Thursday, October 19, 2023

Killers of the Flower Moon

Evil in film is often overt, larger than life. A clown torturing children. A giant monster trampling cities. A high-priced killer or alien leaving a trail of bodies in its wake. Real evil, however, is more insidious. Killing with a smile, insidiously operating with no compunction or fear of reprisal. Adapted by Martin Scorsese and Eric Roth from the book of the same name, Killers of the Flower Moon centers around the Osage Indian murders in the early 20th Century.

For nothing more than greed, a large number of Native Americans died under suspicious circumstances allowing white men in the area to gather lucrative rights and royalties tied to the rich mineral deposits that made the tribe so tremendously wealthy. Those who killed did so without hesitation or regret, never seeing their actions and evil or immoral.  With many deaths being misreported or covered up between 1918 and 1931 it's unclear just how many murders occurred as some estimates put it in the hundreds. And it's this kind of evil which drives the events of Killers of the Flower Moon.

The film begins with arrival of likable but somewhat dimwitted Ernest Burkhart (Leonardo DiCaprio) who goes to work for his uncle William King Hale (Robert De Niro) who, despite his friendly nature with the locals, is one of those spearheading the murders. As with others tied to Hale, Ernest was encouraged to court and marry a Native American woman (Lily Gladstone) tying their fortunes to that of the tribe. Of course, once the rights were in white hands what happened to the Native American spouse became less important.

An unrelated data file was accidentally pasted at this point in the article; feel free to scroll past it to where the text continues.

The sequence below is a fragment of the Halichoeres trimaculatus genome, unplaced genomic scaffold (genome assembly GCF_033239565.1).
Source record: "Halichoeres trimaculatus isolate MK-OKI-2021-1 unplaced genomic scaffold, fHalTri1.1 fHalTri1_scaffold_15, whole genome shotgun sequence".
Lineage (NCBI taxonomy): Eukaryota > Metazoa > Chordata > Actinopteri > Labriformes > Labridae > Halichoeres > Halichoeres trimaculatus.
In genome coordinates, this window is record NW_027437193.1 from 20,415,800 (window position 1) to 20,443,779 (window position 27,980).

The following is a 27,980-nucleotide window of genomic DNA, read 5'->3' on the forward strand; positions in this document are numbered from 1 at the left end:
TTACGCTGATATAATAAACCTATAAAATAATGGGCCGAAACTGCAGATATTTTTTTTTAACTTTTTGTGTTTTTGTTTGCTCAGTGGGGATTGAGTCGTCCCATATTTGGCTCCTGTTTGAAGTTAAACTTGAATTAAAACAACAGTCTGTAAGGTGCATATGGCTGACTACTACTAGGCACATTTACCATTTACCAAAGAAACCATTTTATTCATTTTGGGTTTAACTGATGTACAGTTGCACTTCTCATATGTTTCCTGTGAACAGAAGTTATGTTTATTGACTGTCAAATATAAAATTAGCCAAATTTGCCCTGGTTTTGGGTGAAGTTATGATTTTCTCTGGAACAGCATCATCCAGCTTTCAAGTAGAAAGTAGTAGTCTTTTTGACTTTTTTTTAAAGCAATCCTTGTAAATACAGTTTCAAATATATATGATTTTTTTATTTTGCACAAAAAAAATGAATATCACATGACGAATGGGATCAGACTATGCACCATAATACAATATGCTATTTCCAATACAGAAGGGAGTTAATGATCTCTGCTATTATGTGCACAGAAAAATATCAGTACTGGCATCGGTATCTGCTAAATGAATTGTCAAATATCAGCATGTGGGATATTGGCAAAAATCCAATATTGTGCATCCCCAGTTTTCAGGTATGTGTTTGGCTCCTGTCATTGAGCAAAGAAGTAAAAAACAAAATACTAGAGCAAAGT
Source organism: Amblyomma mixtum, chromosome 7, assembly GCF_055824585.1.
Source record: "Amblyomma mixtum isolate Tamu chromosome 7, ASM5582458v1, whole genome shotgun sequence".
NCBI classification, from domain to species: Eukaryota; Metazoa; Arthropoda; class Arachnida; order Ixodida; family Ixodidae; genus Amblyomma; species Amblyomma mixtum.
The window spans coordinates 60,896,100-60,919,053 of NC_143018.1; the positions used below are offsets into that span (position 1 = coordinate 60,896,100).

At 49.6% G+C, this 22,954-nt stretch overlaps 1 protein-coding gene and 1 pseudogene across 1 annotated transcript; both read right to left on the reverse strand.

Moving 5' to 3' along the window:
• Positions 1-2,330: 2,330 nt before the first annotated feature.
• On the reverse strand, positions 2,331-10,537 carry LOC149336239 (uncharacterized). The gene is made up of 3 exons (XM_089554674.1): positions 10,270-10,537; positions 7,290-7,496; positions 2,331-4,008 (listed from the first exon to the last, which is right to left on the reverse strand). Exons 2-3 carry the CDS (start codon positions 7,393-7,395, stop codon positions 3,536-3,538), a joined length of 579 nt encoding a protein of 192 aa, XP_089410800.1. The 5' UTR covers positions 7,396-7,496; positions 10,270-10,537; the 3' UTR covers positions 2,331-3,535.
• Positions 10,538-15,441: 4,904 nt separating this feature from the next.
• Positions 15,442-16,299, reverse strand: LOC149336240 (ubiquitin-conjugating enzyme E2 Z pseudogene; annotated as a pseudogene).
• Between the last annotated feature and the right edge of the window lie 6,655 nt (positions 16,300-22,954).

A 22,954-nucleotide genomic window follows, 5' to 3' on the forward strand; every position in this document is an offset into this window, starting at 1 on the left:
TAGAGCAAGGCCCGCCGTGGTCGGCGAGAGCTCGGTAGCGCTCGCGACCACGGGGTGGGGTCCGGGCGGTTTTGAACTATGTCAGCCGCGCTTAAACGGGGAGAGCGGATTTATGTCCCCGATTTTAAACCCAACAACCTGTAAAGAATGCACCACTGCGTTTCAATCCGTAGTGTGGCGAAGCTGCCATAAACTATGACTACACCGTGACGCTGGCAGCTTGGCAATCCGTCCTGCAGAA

The cruelty on display in under the guise of friendship, family, or even love hits home early and often in the film. That mixed with the utter gall under which events occurred makes the film mesmerizing to behold. Originally, the script of the Federal investigator was written for DiCaprio with the investigation taking a much larger chunk of the film. His insistence on playing Ernest shifted the focus of the film to seeing events from the inside and allowing the investigation to play a much smaller role and provide the space for a much more personal story to unfold.

Cast and crew are all on top of their game here with DiCaprio, Gladstone, and Scorsese as the most likely to earn awards nominations. And their performances are enriched by the incredible story of frontier greed and death on an alarming scale. This is cinema, and Scorsese is in top form. And the film has style, as seen in the completely unexpected epilogue that provides the basic information of what happened next to this cast of characters, usually presented with some simple text on-screen but here offered up in the most entertaining way possible while not loosing sight of the gut-wrenching seriousness of events. It may be only October, but it looks like the race for Best Picture may have already begun.

Watch the trailer
  • Title: Killers of the Flower Moon
  • IMDb: link

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